Italian shapes – Formes italiennes 1985-87

In 1983, freshly graduated from University, my dream was to see the great fresco cycles of the Renaissance that up to now, I had seen only in pictures. At the end of my summer job, I embarked on a trip to Italy but once there, even if I was delighted by Giotto and Della Francesca, it was the splendid architecture of the many medieval towns I visited that made a lasting impression on me. Inspired by Mantova, Siena, Arezzo or Perugia, this set of painted blocks consists of hundreds of pieces, all reversible and painted both sides. They can be grouped in no particular order to create rhythms, patterns and the like in endless compositions. Ciao Italia bella!

En 1983, ayant terminé mes études à l’Université, mon rêve était de voir les grands cycles de fresques de la Renaissance que je n’avais vues qu’en photographies. A la fin de mon travail d’été, je partis donc pour l’Italie mais une fois sur place, malgré la beauté des oeuvres de Giotto et Della Francesca, ce fut l’architecture médiévale des villes visitées qui m’accapara davantage. Inspiré de Mantova, Siena, Arezzo ou Perugia, ce jeu de blocs est constitué de plusieurs centaines de pièces, peintes de tous côtés et donc réversibles. Elles peuvent être disposées de n’importe quel ordre pour créer des rythmes, des motifs dans d’innombrables façons. Ciao Italia bella!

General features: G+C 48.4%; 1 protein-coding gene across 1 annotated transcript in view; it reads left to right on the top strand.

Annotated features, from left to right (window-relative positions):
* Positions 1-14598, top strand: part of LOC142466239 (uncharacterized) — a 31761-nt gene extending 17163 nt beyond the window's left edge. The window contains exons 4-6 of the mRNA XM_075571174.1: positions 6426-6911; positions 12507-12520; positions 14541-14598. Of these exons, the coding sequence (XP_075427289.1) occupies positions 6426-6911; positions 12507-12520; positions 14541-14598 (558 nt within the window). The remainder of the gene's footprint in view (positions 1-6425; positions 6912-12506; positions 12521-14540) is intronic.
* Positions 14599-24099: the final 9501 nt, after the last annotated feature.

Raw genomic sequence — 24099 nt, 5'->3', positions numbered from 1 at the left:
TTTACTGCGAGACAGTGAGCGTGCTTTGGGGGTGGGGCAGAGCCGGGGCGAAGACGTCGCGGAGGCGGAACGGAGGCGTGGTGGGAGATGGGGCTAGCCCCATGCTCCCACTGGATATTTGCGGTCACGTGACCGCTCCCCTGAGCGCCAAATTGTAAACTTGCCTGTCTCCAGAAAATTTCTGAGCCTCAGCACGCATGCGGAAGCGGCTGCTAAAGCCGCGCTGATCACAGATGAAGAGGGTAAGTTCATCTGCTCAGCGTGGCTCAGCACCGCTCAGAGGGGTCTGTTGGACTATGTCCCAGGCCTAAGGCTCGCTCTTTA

2 comments

  1. Oh wow! Block envy! And you have been doing this for some time. Did you play with wooden blocks as a child? My grandparents had a small, mis-matched set under their settee for visiting children. The most coveted piece was a semicircle blue arch.

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    • Oh yes! At home we had a set of wood blocks, with japanese or chinese designs on them (must have been something like mahjong) and I played with them for hours… they were lacquered, shiny, tiny, very beautiful. Now as an adult, I confess that over the years, I must have created a thousand (if not more) little blocks of all kinds… so there will be more posts about them!

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